Towards a Unified Understanding of Lithium Action in Basic Biology and its Significance for Applied Biology

Eric Jakobsson, Orlando Argüello-Miranda, See Wing Chiu, Zeeshan Fazal, James Kruczek, Santiago Nunez-Corrales, Sagar Pandit, Laura Pritchet

Research output: Contribution to journalReview article

20 Scopus citations

Abstract

Lithium has literally been everywhere forever, since it is one of the three elements created in the Big Bang. Lithium concentration in rocks, soil, and fresh water is highly variable from place to place, and has varied widely in specific regions over evolutionary and geologic time. The biological effects of lithium are many and varied. Based on experiments in which animals are deprived of lithium, lithium is an essential nutrient. At the other extreme, at lithium ingestion sufficient to raise blood concentration significantly over 1 mM/, lithium is acutely toxic. There is no consensus regarding optimum levels of lithium intake for populations or individuals—with the single exception that lithium is a generally accepted first-line therapy for bipolar disorder, and specific dosage guidelines for sufferers of that condition are generally agreed on. Epidemiological evidence correlating various markers of social dysfunction and disease vs. lithium level in drinking water suggest benefits of moderately elevated lithium compared to average levels of lithium intake. In contrast to other biologically significant ions, lithium is unusual in not having its concentration in fluids of multicellular animals closely regulated. For hydrogen ions, sodium ions, potassium ions, calcium ions, chloride ions, and magnesium ions, blood and extracellular fluid concentrations are closely and necessarily regulated by systems of highly selective channels, and primary and secondary active transporters. Lithium, while having strong biological activity, is tolerated over body fluid concentrations ranging over many orders of magnitude. The lack of biological regulation of lithium appears due to lack of lithium-specific binding sites and selectivity filters. Rather lithium exerts its myriad physiological and biochemical effects by competing for macromolecular sites that are relatively specific for other cations, most especially for sodium and magnesium. This review will consider what is known about the nature of this competition and suggest using and extending this knowledge towards the goal of a unified understanding of lithium in biology and the application of that understanding in medicine and nutrition.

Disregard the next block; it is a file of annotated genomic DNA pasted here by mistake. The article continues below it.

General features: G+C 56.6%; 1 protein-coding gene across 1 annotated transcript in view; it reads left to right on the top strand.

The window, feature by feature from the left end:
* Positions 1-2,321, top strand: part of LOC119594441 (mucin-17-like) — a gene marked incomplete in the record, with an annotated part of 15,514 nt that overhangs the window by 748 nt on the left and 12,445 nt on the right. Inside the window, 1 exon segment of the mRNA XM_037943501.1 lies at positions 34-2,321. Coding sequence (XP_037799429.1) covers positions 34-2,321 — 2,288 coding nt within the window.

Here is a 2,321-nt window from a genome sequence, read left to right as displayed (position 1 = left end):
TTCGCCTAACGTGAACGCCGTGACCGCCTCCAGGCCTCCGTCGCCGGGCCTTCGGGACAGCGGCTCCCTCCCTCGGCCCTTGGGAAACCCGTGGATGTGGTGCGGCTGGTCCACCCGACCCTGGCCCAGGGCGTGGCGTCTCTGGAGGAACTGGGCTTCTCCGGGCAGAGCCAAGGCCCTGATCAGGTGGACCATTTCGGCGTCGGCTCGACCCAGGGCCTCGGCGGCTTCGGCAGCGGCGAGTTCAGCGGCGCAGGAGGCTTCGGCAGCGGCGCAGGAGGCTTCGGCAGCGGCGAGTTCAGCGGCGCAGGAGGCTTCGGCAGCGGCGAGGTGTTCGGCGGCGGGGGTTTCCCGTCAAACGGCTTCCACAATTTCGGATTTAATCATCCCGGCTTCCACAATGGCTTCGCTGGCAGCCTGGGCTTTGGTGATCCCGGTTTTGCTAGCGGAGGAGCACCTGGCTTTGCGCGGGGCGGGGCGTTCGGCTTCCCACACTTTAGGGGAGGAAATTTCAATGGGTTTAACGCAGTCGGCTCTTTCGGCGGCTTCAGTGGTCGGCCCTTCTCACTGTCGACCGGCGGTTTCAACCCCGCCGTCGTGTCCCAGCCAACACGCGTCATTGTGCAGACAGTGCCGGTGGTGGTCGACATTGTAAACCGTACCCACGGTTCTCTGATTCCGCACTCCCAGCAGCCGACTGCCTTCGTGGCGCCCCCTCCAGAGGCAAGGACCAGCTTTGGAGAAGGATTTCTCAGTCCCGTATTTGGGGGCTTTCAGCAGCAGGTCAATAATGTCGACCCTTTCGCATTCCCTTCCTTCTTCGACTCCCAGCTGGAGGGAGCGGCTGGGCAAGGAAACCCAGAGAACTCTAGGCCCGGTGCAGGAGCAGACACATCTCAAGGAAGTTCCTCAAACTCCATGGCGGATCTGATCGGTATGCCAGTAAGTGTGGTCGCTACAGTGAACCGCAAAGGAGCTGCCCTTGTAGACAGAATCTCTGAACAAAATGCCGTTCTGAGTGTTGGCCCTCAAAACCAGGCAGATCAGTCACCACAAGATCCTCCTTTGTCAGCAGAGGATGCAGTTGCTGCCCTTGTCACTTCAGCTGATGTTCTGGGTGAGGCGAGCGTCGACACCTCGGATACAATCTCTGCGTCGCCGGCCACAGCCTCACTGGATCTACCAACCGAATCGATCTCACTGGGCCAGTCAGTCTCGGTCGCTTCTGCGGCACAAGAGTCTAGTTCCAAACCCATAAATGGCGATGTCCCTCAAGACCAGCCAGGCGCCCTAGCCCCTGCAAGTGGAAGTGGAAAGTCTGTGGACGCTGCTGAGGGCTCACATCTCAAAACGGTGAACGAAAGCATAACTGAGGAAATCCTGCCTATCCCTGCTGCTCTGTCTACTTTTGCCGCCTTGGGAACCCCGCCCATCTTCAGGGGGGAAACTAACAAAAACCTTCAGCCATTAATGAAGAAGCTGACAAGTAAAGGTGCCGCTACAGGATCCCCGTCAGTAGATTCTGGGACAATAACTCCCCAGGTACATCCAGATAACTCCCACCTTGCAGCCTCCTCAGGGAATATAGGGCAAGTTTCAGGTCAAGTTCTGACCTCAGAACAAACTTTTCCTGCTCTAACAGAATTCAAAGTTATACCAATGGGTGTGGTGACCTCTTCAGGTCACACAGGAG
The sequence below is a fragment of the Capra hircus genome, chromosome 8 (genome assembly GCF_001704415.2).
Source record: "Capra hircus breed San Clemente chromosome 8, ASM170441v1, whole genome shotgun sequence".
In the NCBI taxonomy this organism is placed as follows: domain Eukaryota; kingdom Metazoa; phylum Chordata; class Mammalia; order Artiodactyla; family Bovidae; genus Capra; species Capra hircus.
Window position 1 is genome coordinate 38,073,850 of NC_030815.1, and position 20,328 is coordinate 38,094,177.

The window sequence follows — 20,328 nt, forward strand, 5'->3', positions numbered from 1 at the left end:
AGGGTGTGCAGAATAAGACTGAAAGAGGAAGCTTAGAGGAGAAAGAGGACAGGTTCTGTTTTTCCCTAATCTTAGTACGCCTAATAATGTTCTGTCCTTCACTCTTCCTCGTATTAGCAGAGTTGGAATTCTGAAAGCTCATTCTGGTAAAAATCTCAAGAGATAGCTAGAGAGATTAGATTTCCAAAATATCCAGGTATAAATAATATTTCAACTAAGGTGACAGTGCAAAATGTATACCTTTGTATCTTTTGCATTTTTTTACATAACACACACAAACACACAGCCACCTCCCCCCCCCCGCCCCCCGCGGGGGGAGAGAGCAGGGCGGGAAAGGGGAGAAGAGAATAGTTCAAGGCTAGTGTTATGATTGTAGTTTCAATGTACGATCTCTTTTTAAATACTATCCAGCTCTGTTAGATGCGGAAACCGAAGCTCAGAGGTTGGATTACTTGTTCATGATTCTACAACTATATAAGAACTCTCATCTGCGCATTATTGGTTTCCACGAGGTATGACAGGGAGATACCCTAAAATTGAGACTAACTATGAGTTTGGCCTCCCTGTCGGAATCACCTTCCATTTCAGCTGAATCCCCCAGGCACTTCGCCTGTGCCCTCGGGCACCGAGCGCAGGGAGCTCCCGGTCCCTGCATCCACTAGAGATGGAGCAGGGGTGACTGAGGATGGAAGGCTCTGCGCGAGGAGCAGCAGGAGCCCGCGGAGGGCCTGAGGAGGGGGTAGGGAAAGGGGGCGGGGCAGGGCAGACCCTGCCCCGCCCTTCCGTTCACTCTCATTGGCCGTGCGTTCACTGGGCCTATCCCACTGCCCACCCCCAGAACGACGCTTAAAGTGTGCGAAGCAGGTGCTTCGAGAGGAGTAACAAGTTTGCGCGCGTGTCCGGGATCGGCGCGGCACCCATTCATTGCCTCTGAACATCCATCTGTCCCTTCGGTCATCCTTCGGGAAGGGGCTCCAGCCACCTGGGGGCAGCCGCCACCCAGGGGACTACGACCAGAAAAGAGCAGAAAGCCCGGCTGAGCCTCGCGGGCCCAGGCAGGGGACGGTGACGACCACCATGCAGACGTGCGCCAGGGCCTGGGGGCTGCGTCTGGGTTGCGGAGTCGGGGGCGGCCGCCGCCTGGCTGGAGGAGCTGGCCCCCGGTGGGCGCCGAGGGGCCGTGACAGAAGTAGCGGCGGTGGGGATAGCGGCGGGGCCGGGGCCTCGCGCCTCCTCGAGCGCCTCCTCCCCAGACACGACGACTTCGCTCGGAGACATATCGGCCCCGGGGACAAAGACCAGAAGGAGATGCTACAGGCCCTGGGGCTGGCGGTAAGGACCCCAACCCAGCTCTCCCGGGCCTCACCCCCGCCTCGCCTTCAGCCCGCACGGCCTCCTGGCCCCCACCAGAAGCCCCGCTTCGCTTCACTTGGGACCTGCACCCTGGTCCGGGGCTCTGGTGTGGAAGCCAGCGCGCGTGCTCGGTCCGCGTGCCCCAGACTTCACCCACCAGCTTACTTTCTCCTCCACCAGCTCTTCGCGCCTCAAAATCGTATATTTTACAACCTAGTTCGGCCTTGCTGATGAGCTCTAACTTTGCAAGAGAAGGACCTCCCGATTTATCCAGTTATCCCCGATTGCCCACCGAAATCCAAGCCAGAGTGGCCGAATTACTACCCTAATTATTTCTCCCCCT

Original languageEnglish (US)
Pages (from-to)587-604
Number of pages18
JournalJournal of Membrane Biology
Volume250
Issue number6
DOIs
StatePublished - Dec 1 2017

Keywords

  • Ion channels and transporters
  • Magnesium-dependent enzymes
  • Physical properties of biological membranes

ASJC Scopus subject areas

  • Biophysics
  • Physiology
  • Cell Biology

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